While the Alaska National Wildlife Refuge (ANWR) remains closed to oil and gas drilling, there’s nothing standing in the way of the state offering the area offshore ANWR to producers, according to Alaska Gov. Frank Murkowski. The governor said on Wednesday that he plans to offer 350,000 acres of state land offshore ANWR and 670,000 acres off the coast of the National Petroleum Reserve in Alaska in an October lease sale.
With the national energy bill making uncertain progress in Congress and with OPEC lowering its production targets as promised, Murkowski said the state can “no longer allow others to hold hostage the time at which Alaska will move its resources to market to benefit the nation.” He said his plan allows the state to “exercise its sovereign authority” for offshore development, “just as Texas and Louisiana are doing today.”
“I have directed my commissioner of natural resources, Tom Irwin, to open an immediate dialogue with the residents of the North Slope. While the U.S. House and Senate remain grid-locked over opening ANWR for oil development, I am not burdened with that process,” Murkowski noted. “Residents of Alaska and the North Slope are unified in their support for the opening of ANWR. Initial contacts with officials of the North Slope have been made. It would be my intention to include the state offshore ANWR tracts in our October 2004 Beaufort Sea Area Wide lease sale.”
The governor noted estimates that the area to be leased could produce up to 1.6 million bbl/d of oil. While there is no guarantee that amount is recoverable, the governor said, directional drilling from state leases offshore could help delineate onshore deposits, could identify deposits that collectively might justify investment in onshore pipelines, and could even discover more oil than is ever found onshore.
“There are about 425 miles of coastline between Barrow and the Canadian border. That’s just under two million acres in all. Some of the areas, those located off state land near Prudhoe Bay, are already leased and producing oil. These include the Northstar, Point McIntyre and Endicott fields,” he noted.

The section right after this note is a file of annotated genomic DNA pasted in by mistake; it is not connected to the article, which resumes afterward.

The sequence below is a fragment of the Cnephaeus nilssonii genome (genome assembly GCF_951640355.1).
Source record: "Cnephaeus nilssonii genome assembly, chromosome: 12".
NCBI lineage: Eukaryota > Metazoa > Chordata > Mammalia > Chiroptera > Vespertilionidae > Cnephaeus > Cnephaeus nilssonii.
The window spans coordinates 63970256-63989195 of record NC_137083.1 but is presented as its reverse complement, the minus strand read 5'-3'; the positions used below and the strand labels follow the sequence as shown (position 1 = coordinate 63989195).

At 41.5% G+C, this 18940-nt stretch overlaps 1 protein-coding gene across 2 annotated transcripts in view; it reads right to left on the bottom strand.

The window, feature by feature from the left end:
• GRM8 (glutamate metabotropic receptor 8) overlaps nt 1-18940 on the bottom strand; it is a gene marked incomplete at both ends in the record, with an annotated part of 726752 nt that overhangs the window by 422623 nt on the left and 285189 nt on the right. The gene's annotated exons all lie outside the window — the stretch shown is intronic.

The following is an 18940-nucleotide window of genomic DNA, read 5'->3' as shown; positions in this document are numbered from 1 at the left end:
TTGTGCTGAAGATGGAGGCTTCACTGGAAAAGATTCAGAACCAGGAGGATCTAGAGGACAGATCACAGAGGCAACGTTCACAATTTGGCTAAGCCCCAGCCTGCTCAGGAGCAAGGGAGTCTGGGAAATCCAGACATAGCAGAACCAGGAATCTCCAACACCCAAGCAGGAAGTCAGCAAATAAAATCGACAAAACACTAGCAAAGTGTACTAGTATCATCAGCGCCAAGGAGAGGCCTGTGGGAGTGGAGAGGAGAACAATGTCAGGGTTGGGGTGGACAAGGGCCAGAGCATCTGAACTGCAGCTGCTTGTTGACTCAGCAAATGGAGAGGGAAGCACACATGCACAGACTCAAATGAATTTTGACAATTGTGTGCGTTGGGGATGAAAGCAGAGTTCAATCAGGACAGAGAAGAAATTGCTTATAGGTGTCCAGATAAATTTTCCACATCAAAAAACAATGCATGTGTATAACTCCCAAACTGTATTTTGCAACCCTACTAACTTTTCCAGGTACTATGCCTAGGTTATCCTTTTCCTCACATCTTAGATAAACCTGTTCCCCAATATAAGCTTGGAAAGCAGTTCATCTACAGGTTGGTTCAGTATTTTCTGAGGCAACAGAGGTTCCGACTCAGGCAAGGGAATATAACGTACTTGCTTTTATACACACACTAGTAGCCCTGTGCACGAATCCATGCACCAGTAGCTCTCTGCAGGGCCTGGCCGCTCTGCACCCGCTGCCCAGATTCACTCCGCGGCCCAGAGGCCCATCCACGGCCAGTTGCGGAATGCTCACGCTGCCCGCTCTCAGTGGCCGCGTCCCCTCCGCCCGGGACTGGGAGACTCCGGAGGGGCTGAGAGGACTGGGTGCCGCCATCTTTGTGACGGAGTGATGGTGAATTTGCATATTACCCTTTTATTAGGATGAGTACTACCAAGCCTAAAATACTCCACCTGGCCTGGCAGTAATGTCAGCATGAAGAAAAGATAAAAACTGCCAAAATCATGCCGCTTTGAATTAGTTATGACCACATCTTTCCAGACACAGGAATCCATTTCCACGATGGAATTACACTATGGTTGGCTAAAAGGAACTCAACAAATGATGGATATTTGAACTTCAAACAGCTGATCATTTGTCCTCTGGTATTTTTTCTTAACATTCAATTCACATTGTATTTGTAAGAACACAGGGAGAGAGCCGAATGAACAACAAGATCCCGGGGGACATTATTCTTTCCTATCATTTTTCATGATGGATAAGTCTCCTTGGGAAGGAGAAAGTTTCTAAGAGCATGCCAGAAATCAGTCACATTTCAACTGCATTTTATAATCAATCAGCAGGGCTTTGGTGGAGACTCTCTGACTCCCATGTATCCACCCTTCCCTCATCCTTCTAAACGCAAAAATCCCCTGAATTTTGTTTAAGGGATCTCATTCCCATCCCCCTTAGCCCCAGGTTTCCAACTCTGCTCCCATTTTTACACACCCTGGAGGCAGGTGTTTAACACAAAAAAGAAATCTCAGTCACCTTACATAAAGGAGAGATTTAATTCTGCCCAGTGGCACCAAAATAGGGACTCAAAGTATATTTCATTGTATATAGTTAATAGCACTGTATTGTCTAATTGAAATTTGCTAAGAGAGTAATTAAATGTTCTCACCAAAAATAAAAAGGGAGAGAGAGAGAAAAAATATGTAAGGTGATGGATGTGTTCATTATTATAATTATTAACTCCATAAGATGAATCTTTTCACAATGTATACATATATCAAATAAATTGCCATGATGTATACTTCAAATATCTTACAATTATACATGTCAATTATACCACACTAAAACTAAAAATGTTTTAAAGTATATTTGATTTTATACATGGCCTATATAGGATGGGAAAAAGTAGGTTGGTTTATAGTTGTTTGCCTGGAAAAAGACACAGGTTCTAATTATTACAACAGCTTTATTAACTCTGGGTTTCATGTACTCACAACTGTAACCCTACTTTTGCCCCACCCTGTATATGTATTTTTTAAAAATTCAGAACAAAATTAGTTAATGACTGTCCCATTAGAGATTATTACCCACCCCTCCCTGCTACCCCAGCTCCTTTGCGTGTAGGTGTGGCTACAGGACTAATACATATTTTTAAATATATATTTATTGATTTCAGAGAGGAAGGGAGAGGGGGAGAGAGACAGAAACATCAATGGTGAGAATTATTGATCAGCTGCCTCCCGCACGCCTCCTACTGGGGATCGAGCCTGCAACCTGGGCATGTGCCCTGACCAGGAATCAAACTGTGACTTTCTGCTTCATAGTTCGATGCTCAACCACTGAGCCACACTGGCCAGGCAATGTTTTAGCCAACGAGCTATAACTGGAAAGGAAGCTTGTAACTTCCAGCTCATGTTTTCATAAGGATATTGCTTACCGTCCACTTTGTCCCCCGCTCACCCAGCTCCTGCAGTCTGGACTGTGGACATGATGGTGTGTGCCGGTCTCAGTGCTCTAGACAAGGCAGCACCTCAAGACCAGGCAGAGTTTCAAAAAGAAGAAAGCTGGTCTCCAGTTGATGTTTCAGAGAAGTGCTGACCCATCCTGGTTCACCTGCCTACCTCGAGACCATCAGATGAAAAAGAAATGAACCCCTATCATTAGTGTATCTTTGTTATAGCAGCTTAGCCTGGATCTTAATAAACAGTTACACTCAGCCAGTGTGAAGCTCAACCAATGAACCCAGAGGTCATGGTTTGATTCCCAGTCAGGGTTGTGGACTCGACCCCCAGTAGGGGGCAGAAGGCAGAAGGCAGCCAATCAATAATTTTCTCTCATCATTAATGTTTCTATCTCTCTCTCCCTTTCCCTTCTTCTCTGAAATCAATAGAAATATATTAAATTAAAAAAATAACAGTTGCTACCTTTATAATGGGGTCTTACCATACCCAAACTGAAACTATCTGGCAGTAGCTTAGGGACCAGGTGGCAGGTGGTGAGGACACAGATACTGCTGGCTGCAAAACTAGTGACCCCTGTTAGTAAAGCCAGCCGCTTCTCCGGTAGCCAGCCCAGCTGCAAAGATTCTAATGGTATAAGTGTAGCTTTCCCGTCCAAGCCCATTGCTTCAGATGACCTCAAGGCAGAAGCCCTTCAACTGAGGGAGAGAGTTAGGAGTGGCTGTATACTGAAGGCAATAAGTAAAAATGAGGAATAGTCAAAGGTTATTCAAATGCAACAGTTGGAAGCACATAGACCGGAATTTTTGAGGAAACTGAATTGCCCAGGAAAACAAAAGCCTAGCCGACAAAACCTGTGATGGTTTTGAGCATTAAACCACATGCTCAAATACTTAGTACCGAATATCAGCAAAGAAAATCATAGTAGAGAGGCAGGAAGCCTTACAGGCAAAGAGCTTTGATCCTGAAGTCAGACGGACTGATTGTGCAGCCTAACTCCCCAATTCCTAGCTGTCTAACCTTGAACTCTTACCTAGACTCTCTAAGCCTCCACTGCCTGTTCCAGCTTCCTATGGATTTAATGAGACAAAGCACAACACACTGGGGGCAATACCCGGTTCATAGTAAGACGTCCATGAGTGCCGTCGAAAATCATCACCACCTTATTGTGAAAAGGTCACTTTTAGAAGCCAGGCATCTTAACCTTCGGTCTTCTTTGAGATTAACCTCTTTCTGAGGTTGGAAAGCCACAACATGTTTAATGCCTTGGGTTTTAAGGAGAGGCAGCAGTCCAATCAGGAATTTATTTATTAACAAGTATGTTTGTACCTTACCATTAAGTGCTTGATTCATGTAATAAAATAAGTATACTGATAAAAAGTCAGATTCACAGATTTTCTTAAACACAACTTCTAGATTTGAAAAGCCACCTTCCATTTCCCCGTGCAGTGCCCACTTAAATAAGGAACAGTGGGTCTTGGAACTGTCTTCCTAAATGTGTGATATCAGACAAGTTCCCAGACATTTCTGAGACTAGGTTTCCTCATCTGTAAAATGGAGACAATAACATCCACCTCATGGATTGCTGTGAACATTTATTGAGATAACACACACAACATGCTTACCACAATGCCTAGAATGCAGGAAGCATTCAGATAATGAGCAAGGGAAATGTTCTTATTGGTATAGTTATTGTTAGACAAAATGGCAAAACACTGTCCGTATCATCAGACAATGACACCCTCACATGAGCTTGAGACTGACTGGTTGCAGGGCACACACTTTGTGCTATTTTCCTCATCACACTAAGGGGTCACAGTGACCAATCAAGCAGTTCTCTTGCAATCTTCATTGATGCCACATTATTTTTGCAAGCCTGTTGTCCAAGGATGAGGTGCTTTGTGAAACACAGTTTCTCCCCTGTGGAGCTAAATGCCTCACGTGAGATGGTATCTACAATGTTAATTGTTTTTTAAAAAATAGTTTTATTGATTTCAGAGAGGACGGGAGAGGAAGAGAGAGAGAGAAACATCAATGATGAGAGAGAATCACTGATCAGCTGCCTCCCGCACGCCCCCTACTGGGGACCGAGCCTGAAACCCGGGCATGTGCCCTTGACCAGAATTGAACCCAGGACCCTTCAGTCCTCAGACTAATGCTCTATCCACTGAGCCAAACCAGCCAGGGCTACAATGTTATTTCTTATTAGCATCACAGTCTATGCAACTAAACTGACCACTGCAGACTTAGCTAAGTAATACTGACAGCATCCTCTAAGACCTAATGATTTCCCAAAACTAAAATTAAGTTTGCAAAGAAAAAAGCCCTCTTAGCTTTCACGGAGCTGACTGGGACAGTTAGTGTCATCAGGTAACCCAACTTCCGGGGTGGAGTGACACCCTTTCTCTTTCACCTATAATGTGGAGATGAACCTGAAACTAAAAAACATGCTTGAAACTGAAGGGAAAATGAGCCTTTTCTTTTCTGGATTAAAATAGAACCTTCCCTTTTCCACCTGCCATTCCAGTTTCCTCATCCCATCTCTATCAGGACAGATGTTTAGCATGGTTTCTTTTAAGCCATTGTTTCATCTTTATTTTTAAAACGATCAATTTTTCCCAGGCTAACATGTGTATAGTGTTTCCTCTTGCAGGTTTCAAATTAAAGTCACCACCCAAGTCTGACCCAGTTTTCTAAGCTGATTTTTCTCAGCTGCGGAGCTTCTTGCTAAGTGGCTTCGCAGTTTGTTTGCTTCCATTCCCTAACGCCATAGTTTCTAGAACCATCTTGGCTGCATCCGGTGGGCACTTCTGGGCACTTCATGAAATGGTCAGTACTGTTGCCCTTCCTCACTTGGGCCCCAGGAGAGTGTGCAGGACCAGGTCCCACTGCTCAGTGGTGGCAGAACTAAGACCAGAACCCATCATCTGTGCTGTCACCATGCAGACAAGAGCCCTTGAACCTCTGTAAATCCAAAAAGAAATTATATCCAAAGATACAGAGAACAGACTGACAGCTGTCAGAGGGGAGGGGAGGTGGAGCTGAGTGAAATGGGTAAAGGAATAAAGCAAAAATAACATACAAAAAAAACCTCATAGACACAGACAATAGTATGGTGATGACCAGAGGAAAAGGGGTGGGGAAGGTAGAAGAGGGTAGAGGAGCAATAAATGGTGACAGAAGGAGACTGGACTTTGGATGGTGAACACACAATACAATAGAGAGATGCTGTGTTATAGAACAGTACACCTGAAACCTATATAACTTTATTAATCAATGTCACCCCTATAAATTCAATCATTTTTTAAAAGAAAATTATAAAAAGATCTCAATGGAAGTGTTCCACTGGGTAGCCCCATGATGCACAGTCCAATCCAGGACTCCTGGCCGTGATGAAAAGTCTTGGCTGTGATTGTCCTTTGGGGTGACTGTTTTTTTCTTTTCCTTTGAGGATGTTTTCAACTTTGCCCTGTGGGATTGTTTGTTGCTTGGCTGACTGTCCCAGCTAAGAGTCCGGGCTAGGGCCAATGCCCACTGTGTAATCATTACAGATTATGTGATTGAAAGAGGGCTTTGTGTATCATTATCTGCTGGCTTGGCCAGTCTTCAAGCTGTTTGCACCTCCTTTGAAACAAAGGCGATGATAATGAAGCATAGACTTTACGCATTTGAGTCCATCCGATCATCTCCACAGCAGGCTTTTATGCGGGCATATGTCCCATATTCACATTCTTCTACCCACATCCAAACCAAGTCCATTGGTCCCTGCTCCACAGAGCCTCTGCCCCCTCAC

Rep. Richard Pombo (R-CA) lauded Murkowski’s leasing plan. “The only way we are going to increase our energy independence is by putting Americans to work and helping ourselves,” Pombo said. He also noted that the governor’s plan was announced shortly after OPEC ratified a prior pledge to reduce its cumulative oil production target by a million barrels per day, which will further increase U.S. gasoline prices beyond the record highs of recent weeks.
“The United States has the best workforce, the most advanced technology and the toughest environmental standards in the world,” said Pombo. “That combination of assets must be put in motion to make us more self-reliant. Unfortunately a few senators have not yet found the will to make this happen and our nation and its citizens are suffering as a result.”
Murkowski also announced Wednesday that he expects another large company to come forward, possibly as soon as this week, with a gas pipeline proposal under the state’s Stranded Gas Development Act. A group led by MidAmerican Energy Holdings withdrew an application last week for a 4.5 Bcf/d pipeline project. The group said the state failed to agree to terms that would have allowed it to move forward on an accelerated schedule with an exclusive five-year development period (see Daily GPI, March 26). Murkowski noted that it would have been unfair to the other applications under the Stranded Gas Development Act to cease negotiations with them by granting an exclusive right to MidAmerican. However, he sent a letter to David Sokol, president of MidAmerican Energy Holdings, suggesting a way the state could proceed to accommodate MidAmerican’s request for a five-year exclusive right to develop a pipeline from the North Slope. The letter may have crossed in the mail with a press release from MidAmerican stating the company was withdrawing its application with the state under the Stranded Gas Development Act.
Separate gas pipeline applications also have been made by the major North Slope producers and the Alaska Port Authority. TransCanada PipeLines already has permits to build the pipeline. In addition, an application is expected from the Alaska Natural Gas Development Authority.
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